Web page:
Now, whilst I am no Conservative I must confess to feeling a little sorry for the Prime Minister of late.
After the recent scandal over swivel eyes, the issue of same-sex marriage has been hot on its heels. I feel the alleged Ukip insult about herding cats could easily apply here too. Except the fundamental difference being that these particular cats are quite rebellious and are not afraid to use their claws when necessary.
It is often claimed that the Conservative Party is a broad church. This though has its advantages and disadvantages. With a broad church, the advantage is that you can glean and learn from a wide variety of views. However the Conservative Party has such a broad church, it means that Nick Herbert the openly gay MP has to face Gerald Howarth, who used his contribution to the debate yesterday to talk of "aggressive homosexuals who will want something more than gay marriage."
David Cameron is a Conservative Prime Minister. Many in the grassroots of his party feel that concentration on policies such as gay marriage is wrong in a time of economic austerity and belt tightening.
I believe however that this argument is fudge at best and a cloak for homophobia at worst. I am in no doubt that some in Cameron's party romanticise the world they once knew as less complicated and less diverse. However I would question whether politics is still the right career for them if they no longer recognise the world which they legislate for. It is at least in part a generational difference. For my grandparents such inventions like the mobile phone were alien, and I believe they would have taken a similar position with regard to gay marriage.
We all have to adapt to changes in the landscape of the world we are living in and MPs are no exception to that rule.
As David Lammy, the MP for Tottenham reminded the House of Commons there were similar divisions during the no blacks, no Irish and no dogs era. Some could not see the folly in such a racist and abhorrent culture. Many still fail to see the folly in not allowing gay couples to marry. They talk of the fact that gay couples are provided for under civil partnership legislation. However what this fails to take account of is that it still puts people in the "different" or "other" box. More directly it means marriage being denied to the LGBT population by those who already enjoy marriages.
This is definite salt in the wounds. As David Lammy suggested how can we believe that racial inequality is wrong then allow inequality to persist in another area? This is a paradox and one I personally struggle with.
Many journalists when playing devil's advocate in the media have posited the question that gay marriage is simply unimportant to many people. People say they want to come into politics to make people's lives better. Well, for me to vote in favour of marriage for a same-sex couple provides a golden opportunity to prove that very motivation to be true.
When asked about the question of whether the same sex marriage bill is a waste of time on Channel 4 News Margot James MP suggested that it is perfectly possible for Parliament to do more than one thing at a time. Whilst Nigel Farage may want you to believe that all politicians care about now is gay marriage and wind farms it's simply not true.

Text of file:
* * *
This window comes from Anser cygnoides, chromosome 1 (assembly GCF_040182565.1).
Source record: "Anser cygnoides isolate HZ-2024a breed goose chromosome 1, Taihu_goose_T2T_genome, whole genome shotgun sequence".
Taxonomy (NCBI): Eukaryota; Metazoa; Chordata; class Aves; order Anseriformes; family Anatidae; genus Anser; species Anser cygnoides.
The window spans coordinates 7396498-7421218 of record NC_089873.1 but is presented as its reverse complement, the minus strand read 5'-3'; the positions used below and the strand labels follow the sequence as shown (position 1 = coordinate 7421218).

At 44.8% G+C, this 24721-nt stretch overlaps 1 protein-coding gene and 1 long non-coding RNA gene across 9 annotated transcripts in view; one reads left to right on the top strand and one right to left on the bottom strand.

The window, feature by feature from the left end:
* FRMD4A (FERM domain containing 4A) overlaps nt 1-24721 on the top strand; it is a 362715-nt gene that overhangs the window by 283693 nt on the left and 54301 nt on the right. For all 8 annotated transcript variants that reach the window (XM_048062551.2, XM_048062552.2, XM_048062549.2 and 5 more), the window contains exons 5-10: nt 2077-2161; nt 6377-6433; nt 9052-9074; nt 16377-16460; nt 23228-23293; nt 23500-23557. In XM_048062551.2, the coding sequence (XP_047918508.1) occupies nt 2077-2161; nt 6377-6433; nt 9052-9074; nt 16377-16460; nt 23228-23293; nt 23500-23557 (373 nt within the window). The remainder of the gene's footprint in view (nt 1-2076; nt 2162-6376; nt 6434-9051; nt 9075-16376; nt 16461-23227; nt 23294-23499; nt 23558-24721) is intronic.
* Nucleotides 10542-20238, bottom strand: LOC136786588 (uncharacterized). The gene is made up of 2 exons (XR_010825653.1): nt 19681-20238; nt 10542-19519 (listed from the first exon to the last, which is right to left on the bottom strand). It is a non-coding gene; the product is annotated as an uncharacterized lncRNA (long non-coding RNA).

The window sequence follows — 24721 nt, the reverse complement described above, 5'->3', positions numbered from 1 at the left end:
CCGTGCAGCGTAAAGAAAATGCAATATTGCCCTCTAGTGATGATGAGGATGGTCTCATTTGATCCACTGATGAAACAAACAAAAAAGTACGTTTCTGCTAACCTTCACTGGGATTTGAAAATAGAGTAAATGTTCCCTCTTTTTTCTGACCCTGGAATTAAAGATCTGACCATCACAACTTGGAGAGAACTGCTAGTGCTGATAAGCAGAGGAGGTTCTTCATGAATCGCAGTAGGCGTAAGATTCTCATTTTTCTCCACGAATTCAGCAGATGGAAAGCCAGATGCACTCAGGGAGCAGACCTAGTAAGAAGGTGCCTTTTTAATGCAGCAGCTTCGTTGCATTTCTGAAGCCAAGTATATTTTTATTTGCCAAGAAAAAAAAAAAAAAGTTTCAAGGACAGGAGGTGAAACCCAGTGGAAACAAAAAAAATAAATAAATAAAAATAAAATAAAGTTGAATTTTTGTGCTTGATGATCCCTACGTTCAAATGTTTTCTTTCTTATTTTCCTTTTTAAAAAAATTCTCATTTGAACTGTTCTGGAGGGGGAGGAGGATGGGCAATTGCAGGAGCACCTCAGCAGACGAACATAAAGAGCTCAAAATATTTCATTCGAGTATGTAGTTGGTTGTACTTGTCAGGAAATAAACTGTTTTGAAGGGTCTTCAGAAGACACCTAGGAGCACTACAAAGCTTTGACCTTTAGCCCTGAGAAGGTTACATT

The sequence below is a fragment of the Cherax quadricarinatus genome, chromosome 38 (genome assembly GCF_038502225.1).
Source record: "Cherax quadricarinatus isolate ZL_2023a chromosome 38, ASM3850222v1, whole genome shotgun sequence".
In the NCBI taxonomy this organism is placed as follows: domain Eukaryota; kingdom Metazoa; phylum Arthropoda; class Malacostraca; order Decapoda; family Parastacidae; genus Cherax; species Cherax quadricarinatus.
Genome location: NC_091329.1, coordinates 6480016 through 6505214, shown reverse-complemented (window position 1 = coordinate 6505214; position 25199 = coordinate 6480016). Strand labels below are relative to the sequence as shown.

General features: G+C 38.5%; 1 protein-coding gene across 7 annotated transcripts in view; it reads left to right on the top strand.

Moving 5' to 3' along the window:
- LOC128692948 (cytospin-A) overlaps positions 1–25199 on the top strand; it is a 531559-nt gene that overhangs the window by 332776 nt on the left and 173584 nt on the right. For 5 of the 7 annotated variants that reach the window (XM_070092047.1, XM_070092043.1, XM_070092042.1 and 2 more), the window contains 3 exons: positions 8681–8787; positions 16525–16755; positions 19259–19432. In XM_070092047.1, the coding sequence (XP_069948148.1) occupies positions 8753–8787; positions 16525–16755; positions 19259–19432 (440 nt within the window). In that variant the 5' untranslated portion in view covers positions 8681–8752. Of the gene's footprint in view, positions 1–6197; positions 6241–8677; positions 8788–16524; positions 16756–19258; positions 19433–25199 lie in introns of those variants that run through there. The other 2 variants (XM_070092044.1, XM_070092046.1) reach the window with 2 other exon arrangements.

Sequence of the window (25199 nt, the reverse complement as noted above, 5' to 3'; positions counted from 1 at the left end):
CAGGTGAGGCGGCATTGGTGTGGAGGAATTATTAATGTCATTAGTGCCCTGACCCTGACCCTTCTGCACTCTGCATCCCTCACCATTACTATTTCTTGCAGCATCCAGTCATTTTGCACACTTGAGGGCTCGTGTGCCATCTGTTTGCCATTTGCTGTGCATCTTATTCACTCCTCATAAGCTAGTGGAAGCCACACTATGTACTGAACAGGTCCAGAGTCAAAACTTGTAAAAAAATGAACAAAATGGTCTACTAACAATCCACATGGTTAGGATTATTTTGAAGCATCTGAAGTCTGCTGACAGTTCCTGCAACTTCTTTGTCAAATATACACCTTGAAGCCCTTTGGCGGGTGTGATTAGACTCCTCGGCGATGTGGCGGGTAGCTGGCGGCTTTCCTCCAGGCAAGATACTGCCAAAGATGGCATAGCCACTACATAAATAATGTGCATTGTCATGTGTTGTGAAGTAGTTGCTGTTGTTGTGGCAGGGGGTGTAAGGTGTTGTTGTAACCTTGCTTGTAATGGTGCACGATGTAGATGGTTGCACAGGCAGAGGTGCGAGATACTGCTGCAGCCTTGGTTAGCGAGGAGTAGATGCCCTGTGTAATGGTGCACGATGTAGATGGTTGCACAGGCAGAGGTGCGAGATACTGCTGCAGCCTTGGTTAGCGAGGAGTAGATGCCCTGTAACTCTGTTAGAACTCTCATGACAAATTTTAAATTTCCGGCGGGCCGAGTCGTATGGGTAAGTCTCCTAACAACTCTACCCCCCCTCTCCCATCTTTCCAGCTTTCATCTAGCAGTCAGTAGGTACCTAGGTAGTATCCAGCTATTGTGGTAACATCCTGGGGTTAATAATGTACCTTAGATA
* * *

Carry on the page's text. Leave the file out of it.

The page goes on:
A party can also care about more than one thing at a time. A party can also add to the list of things they care about not only reduce them to suit the politics of division and bigotry.
What of religion? Many evangelicals argue that marriage is between one man and one woman. Many parliamentarians have argued this case too. I do not believe that marriage in itself is monolithic. The meaning of marriage will not change as there is no one single definition of marriage.
It worries me that people with this view use it to try to create policy that maintains the status quo. What of gay Christians? Would they subscribe to the view that marriage should be only between one man and one woman? Even if they themselves do not want to get married I doubt very much whether they would support legislation which stood in the way of others doing so.
Protections in the educational sphere were also raised in an excellent speech by Nick Herbert MP. It seems to bring many out in a cold sweat that teachers would not be able to teach that gay marriage is wrong in accordance with their beliefs. Now I like Nick Herbert was under the impression that teachers had always taught syllabuses independently from their personal beliefs. Would a Christian Science teacher for example still have to teach about the big bang? I somehow suspect they would.
What has been interesting for me watching this three act play unfold is that it really makes you think about what MPs are like as individuals. In matters such as this when their personal beliefs are brought to the fore and when such matters result in division it is very psychologically interesting.
MPs are public servants. Their electorate includes LGBT constituents. What saddens me is that amidst all the talk of conscientious objection and conscience is that MPs have allowed their personal views to dictate policy, or at least attempted it. Sometimes in politics I feel you have to rise above your personal beliefs and do what is right. I believe that the time is right to embrace gay marriage. However I believe the time is right to also remind MPs who put them there in the first place. Do not use your personal beliefs to play politics with other people's lives again. Catherine McKinnell admitted to disagreeing with some of her constituents. The issue here is an LGBT electorate who have lived with an inequality for too long and successive governments have prevaricated and fudged over it. I am glad that all political parties in the end united to do the right thing.